People Systems, Society — by Alice Gray May 24, 2013
State tractors ploughing in the barley crops of the Al Hawashleh tribe (our
hosts) outside Qasr A Sir in March of this year
Having recently finished teaching my third PDC course in the Bedouin village of Qasr A Sir in the Negev desert of Israel, I feel inspired to raise this controversial issue with the permaculture community. I would like to state from the outset that I do not have any clear answers, and intend this article as a discursive piece to inspire debate and reflection rather than a conclusive set of arguments.
The question is as old as ‘civilization’ itself, dating back to the dawn of agriculture in the Middle East around 10 000 years ago, and the great cultural transition that began then. It is the same question that permaculture seeks to answer, perhaps the single most important question facing humanity: how should we use the land? In short it is a question of culture and the clash of cultures, of narratives, possession, dispossession and dominance, of resource rights, of nomadic culture vs. sedentary culture; of hunter-gatherer lifestyles vs. pastoralist lifestyles vs. agrarian lifestyles. Perhaps the question is a little bit more complex than that in fact, and could be better framed as: how should we relate to cultures that have a different concept of land ownership and resource usage from our own? Living and working in the midst of a Bedouin village that is undergoing a forced transition from pastoralism to settled living within a modern industrialized state, this question cannot help but crop up.Comments (4)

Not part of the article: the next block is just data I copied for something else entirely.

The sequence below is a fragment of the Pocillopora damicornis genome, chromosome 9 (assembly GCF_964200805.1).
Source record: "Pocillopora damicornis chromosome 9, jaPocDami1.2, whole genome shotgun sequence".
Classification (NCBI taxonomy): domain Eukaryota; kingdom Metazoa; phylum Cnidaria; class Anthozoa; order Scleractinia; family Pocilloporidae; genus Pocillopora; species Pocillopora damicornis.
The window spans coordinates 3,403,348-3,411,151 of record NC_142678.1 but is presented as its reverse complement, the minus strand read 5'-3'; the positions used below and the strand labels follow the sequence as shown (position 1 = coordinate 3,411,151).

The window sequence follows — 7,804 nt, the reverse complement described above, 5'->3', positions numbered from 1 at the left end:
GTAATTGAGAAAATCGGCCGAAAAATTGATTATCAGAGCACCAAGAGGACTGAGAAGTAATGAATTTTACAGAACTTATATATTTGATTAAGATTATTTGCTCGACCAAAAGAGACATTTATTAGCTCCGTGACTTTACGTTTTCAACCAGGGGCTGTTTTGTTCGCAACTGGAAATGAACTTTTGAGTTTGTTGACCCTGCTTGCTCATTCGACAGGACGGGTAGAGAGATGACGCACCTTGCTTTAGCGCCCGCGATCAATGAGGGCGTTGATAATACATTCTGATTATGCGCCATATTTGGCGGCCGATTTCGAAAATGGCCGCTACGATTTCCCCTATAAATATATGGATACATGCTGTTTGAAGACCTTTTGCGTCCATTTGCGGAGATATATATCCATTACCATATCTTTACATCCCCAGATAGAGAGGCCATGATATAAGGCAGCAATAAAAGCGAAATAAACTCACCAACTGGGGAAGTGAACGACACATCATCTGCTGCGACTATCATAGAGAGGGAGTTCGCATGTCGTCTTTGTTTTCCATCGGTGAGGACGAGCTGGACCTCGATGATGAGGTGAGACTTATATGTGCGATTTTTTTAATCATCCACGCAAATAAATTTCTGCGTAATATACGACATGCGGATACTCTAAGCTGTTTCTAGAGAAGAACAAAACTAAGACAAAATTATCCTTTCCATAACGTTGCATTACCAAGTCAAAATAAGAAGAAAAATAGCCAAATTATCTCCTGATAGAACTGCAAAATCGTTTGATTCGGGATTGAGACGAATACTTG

Are repeated sightings of non-existent big cats evidence of a yearning for a wilder life?
An extract from Feral: searching for enchantment on the frontiers of rewilding, by George Monbiot, published in the Guardian, 22nd May 2013.
The setting was unimprovable. Across the fields, Maiden Castle, a turretted fortress of living rock, clawed at the sky. Beyond it was the village of Wolf’s Castle – Casblaidd – distinguished as one of only twenty places in which Owain Glyndwr was born (he died in quite a few as well), and said to be the spot where the last wolf in Wales was killed. Below us a tangled willow carr smothered the valley.